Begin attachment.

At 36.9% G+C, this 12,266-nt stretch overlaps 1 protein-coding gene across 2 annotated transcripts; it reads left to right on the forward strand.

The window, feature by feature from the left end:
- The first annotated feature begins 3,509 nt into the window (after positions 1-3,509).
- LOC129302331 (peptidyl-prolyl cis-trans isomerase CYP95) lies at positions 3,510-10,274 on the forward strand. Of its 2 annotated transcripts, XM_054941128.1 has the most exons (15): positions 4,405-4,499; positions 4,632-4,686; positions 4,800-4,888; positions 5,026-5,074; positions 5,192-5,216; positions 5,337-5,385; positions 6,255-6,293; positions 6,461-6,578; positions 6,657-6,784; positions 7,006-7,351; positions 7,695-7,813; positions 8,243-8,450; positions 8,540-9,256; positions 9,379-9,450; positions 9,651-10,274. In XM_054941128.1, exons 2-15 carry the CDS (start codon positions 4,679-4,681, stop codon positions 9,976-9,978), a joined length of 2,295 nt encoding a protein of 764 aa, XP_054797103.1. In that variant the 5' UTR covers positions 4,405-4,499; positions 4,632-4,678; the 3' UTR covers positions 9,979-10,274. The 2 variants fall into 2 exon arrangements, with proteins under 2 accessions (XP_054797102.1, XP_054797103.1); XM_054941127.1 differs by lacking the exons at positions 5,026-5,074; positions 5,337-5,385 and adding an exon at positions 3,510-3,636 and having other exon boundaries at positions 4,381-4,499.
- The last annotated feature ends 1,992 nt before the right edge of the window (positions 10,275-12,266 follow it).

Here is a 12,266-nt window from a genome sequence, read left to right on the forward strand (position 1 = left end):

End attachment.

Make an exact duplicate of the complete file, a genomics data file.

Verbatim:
At 36.9% G+C, this 12,266-nt stretch overlaps 1 protein-coding gene across 2 annotated transcripts; it reads left to right on the forward strand.

The window, feature by feature from the left end:
- The first annotated feature begins 3,509 nt into the window (after positions 1-3,509).
- LOC129302331 (peptidyl-prolyl cis-trans isomerase CYP95) lies at positions 3,510-10,274 on the forward strand. Of its 2 annotated transcripts, XM_054941128.1 has the most exons (15): positions 4,405-4,499; positions 4,632-4,686; positions 4,800-4,888; positions 5,026-5,074; positions 5,192-5,216; positions 5,337-5,385; positions 6,255-6,293; positions 6,461-6,578; positions 6,657-6,784; positions 7,006-7,351; positions 7,695-7,813; positions 8,243-8,450; positions 8,540-9,256; positions 9,379-9,450; positions 9,651-10,274. In XM_054941128.1, exons 2-15 carry the CDS (start codon positions 4,679-4,681, stop codon positions 9,976-9,978), a joined length of 2,295 nt encoding a protein of 764 aa, XP_054797103.1. In that variant the 5' UTR covers positions 4,405-4,499; positions 4,632-4,678; the 3' UTR covers positions 9,979-10,274. The 2 variants fall into 2 exon arrangements, with proteins under 2 accessions (XP_054797102.1, XP_054797103.1); XM_054941127.1 differs by lacking the exons at positions 5,026-5,074; positions 5,337-5,385 and adding an exon at positions 3,510-3,636 and having other exon boundaries at positions 4,381-4,499.
- The last annotated feature ends 1,992 nt before the right edge of the window (positions 10,275-12,266 follow it).

Here is a 12,266-nt window from a genome sequence, read left to right on the forward strand (position 1 = left end):